There has been a marginal improvement in Delhi's child sex ratio -- 871 girls per 1,000 boys -- in the age group of 0 to 6 years as compared to 868 in 2001, says the Delhi Census report 2011 released on Tuesday.
Experts blame the disappointing rise to illegal sex-selective foeticide prevalent in the city. "The child sex ratio was poor in 2001 and unfortunately it has not improved much in all these years," said Varsha Joshi, director of census operations, National Capital Territory of Delhi, who released the final data.
Surveys carried out in the city have revealed that affluent people opt for sex determination techniques and then for abortions if the child in the womb is a girl. "We are still a highly patriarchal society; we may look modern but we are not. Dowry and the belief that a son is the legitimate heir are two major reasons that go against the girl child," said Shabnam Hashmi, social activist.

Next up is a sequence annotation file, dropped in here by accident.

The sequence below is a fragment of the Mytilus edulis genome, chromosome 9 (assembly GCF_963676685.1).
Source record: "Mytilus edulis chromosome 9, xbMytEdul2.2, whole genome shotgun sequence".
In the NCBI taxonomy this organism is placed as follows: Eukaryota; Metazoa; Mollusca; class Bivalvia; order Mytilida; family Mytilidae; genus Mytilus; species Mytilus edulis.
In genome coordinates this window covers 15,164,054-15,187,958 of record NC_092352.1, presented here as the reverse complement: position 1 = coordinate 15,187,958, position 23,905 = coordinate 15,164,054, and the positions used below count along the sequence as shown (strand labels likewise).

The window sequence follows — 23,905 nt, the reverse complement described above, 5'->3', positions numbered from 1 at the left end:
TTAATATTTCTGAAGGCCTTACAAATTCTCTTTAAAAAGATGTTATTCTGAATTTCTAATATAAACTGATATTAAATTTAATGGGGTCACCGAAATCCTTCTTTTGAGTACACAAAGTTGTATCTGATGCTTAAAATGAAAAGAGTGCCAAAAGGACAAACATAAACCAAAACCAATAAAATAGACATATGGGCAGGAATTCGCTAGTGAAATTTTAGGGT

The city's overall sex ratio too has seen marginal improvement in the last decade and is up from 821 women in 2001 to 868 women per 1000 men.
Total fertility rate
The Census report revealed that more Delhi women have begun to prefer having a single child. The total fertility rate (TFR), which represents the number of children that would be born to a woman if she were to live to the end of her childbearing years, has seen a decline from 2.2 to 1.8 in the past decade.
"One of the reasons can be that couples increasingly are preferring having a single child. Another reason can be the sudden spurt in the nuclear family set-up," said Joshi.
The total children's population is 12 per cent (2,012,454), which is lower than the 2001 count by nearly 4,500.